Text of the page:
Please use this identifier to cite or link to this item: https://www.um.edu.mt/library/oar/handle/123456789/27654
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dc.contributor.authorAquilina, Aaron-
dc.date.accessioned2018-03-06T07:20:07Z-
dc.date.available2018-03-06T07:20:07Z-
dc.date.issued2018-02-
dc.identifier.citationAquilina, A. (2018). Again, Plato’s Garden, again : a response. Antae Journal, 5(1), 101-119.en_GB
dc.identifier.urihttps://www.um.edu.mt/library/oar//handle/123456789/27654-
dc.description.abstractIn this response to the preceding double-issue on “Malta and the Arts”, I undertake its re-reading in light of both its reflections on Malta as well as the concerns of this present issue; i.e. the space that Malta occupies—whether geographically, politically, or economically—and the possibilities of its displacement. Following an evaluation of the journal antae, alongside its cultural and academic context, I assess the questions implicitly bound within the eleventh issue: local readership and critical thought; insularity and familiarity; definitions of “Malteseness”, Maltese character, and Maltese literature; the endemic and the indigenous; and, ultimately, contemporary understandings of Malta, its history, and its relation to the arts. On this latter point, I engage with ideas that fuel endeavours such as V18, arguing that not only is its execution troubling to the Maltese academic and artistic world, but also its very conception, as a drive which seeks to tyrannically define Maltese art in order to market it, creating a “local” that must be collided with the “global”. This reduction of the local can be read as seeking to impose a classical unity to the idea of Malta which, I argue, is—through virtue of being an island, among other things—always in between and at its own shorelines. To illustrate this, I turn to exportations of Malta, as exemplified by James Basson’s winning entry at the 2017 Chelsea Flower Show, and read antae in light of Platonic ideas around the “garden” in order to better understand the journal’s potentialities of placing and displacing. In the last section, this essay re-reads certain aspects of the eleventh issue’s contributions both in terms of the above concerns as well as to demonstrate the persistence and resistance of the act of gardening against the (under)mining proclivities of those that seek to define Malta or its art.en_GB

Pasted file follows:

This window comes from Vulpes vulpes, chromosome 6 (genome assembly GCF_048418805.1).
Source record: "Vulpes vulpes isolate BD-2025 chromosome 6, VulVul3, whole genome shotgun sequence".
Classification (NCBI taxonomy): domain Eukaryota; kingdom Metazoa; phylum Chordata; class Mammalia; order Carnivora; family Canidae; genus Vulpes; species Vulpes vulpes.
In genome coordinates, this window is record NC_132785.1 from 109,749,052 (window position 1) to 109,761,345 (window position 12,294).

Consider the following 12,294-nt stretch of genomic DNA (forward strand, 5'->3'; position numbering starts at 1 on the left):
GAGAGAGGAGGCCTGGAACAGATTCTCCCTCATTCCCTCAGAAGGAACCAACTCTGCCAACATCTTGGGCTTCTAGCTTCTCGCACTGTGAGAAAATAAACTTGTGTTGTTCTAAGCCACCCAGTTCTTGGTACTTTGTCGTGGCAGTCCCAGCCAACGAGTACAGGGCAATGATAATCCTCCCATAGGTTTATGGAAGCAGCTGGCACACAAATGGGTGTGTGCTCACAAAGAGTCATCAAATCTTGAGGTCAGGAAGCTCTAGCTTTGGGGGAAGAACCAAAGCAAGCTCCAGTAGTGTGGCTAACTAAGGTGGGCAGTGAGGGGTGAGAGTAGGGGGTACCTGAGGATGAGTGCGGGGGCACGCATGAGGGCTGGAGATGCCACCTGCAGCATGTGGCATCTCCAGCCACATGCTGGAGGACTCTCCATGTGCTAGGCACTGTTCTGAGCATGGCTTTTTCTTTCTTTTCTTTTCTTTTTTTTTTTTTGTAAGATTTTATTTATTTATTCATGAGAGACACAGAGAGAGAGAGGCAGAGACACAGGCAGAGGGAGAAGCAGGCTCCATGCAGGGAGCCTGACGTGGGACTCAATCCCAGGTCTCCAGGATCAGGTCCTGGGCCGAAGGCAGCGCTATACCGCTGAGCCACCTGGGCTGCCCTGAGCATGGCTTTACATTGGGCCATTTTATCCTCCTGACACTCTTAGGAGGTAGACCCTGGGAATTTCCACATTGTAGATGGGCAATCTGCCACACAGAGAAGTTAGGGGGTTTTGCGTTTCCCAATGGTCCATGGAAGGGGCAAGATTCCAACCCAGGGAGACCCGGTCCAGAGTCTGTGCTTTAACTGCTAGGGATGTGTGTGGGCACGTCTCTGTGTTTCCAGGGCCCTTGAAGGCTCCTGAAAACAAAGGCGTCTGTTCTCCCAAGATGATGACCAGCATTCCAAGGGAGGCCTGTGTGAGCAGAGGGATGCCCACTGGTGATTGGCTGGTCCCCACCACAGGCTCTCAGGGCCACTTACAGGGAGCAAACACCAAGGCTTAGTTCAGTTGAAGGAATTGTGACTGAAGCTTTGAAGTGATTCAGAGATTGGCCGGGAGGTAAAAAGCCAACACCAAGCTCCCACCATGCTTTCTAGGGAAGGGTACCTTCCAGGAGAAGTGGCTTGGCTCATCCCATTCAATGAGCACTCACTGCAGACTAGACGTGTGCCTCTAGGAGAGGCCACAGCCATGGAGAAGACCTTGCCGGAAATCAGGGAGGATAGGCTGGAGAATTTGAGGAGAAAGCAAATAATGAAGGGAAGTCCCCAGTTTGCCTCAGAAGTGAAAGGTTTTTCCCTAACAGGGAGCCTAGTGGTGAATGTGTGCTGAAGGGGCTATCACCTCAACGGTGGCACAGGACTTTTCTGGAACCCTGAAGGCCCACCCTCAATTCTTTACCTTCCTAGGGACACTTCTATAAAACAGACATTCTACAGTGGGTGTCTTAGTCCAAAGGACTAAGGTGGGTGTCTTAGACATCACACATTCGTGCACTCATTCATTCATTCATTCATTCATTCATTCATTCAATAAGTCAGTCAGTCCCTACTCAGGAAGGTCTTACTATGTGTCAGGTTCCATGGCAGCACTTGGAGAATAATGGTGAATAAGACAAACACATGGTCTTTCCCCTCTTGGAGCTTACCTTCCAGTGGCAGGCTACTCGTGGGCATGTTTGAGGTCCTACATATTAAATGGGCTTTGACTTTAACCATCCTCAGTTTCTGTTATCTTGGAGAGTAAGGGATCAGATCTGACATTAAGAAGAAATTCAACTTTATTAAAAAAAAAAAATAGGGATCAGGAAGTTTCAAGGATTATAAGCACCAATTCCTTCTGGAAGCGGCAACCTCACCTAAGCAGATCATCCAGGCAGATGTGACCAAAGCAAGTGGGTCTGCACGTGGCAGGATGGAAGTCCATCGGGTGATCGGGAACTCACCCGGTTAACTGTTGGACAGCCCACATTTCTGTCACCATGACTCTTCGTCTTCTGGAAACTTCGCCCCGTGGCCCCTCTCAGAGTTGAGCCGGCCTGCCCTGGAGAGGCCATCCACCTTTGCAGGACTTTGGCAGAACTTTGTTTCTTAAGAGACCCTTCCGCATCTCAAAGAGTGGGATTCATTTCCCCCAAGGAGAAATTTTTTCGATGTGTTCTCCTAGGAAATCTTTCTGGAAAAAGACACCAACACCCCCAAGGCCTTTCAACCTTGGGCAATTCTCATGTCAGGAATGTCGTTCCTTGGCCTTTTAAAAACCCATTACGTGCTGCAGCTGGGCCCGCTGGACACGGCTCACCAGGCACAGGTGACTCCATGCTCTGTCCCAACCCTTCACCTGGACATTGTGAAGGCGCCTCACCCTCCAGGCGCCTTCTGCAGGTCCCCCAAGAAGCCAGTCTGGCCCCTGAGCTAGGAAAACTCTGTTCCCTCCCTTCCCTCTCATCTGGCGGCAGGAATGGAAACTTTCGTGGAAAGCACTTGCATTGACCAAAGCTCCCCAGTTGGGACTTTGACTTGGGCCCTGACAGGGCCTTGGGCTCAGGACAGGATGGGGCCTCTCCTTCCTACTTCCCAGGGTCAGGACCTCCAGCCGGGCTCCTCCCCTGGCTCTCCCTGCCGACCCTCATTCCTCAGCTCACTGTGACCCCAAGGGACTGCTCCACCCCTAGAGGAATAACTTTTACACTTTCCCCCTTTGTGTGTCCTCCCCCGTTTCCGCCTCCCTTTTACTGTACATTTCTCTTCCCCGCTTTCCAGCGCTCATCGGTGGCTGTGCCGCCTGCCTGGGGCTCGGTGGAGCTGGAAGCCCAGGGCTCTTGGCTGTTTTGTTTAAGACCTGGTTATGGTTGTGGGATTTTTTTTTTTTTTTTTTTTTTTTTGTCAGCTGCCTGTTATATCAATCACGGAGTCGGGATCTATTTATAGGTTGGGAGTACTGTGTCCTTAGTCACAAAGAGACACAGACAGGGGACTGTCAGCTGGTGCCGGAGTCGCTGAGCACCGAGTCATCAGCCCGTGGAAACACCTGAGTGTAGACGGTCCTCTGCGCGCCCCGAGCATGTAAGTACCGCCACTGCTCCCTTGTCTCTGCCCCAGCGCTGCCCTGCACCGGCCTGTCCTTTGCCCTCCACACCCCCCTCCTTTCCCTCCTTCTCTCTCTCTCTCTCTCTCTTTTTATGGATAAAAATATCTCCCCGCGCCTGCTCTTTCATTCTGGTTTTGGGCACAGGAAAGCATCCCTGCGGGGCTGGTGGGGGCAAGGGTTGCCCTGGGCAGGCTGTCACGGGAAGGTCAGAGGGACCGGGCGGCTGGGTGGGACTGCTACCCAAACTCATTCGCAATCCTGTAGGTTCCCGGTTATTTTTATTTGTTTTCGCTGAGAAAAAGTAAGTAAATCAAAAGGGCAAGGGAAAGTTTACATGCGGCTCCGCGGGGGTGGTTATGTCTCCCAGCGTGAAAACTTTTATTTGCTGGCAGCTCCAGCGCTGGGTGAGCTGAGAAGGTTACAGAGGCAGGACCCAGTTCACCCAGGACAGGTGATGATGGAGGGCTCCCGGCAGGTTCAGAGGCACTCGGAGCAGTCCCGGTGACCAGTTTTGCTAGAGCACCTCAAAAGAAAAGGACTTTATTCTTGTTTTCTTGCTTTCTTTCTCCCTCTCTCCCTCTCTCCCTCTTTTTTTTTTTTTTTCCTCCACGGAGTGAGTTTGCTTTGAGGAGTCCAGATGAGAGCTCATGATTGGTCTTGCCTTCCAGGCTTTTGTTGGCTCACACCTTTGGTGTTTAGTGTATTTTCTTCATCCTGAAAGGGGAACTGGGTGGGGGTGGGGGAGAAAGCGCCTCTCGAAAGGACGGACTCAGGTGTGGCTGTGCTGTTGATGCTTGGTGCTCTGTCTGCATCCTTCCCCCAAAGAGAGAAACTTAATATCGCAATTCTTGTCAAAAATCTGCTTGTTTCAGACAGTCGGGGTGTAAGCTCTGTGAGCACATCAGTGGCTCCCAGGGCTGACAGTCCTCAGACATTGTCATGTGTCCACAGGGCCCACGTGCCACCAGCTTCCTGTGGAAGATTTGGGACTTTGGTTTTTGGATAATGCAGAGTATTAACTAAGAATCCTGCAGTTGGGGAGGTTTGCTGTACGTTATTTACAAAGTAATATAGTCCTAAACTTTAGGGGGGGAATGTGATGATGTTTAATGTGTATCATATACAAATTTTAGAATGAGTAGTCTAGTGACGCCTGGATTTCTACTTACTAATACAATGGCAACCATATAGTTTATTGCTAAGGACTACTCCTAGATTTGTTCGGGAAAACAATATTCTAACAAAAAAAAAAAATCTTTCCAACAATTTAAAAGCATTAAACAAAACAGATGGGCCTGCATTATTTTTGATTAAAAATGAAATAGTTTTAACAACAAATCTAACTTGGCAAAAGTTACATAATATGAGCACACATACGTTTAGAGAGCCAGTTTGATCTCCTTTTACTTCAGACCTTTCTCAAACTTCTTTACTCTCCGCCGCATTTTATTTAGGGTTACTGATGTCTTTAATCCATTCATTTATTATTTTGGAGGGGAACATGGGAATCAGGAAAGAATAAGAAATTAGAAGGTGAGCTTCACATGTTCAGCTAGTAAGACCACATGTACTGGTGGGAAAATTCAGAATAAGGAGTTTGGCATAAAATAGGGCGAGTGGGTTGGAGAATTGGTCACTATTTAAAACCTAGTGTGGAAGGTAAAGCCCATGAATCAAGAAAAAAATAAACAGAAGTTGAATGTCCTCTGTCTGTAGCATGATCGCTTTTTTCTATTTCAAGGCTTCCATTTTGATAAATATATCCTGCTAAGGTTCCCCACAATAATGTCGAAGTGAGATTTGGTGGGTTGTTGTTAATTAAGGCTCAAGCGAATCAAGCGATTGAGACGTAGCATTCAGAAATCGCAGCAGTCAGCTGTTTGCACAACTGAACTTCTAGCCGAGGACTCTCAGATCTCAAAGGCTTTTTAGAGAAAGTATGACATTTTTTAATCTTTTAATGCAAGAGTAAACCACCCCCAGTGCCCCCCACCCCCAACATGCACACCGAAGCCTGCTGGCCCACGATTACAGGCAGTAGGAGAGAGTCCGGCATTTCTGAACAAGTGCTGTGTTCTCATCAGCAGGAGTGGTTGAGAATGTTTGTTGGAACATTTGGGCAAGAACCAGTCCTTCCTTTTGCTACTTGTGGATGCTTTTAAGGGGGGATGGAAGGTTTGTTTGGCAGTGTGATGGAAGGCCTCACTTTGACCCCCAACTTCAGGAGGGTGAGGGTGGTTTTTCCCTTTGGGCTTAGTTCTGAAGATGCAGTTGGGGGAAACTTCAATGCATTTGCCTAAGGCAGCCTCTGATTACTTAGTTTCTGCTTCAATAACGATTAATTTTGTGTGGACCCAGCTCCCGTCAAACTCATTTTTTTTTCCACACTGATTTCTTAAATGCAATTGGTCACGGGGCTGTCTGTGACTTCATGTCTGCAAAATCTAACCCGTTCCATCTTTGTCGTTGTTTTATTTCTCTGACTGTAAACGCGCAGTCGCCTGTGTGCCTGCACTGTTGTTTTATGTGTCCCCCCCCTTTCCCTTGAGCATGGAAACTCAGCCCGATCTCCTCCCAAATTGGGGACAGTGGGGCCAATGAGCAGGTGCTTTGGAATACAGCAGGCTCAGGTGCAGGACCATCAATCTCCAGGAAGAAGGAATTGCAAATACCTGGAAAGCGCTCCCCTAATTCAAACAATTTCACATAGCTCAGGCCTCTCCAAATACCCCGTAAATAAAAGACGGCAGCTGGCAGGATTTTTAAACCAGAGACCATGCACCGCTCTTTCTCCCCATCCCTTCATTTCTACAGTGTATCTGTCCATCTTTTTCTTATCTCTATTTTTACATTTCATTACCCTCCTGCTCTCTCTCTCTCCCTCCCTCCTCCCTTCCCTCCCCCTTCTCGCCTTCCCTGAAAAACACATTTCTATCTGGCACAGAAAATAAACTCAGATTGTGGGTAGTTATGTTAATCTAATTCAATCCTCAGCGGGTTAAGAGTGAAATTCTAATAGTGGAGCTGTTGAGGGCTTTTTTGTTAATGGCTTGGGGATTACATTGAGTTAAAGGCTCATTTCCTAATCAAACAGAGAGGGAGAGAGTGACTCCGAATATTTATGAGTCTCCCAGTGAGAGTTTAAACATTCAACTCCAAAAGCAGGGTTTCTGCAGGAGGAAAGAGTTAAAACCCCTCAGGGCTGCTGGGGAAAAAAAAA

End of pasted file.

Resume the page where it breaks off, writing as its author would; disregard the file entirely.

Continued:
dc.language.isoenen_GB
dc.publisherUniversity of Malta. Department of Englishen_GB
dc.rightsinfo:eu-repo/semantics/openAccessen_GB
dc.subjectArts -- Maltaen_GB
dc.subjectLiterature -- Maltaen_GB
dc.subjectCulture -- Maltaen_GB
dc.titleAgain, Plato’s Garden, again : a responseen_GB
dc.typearticleen_GB
dc.rights.holderThe copyright of this work belongs to the author(s)/publisher. The rights of this work are as defined by the appropriate Copyright Legislation or as modified by any successive legislation. Users may access this work and can make use of the information contained in accordance with the Copyright Legislation provided that the author must be properly acknowledged. Further distribution or reproduction in any format is prohibited without the prior permission of the copyright holder.en_GB
dc.description.reviewedpeer-revieweden_GB
dc.publication.titleAntae Journalen_GB
Appears in Collections:Antae Journal, Volume 5, Issue 1
Antae Journal, Volume 5, Issue 1

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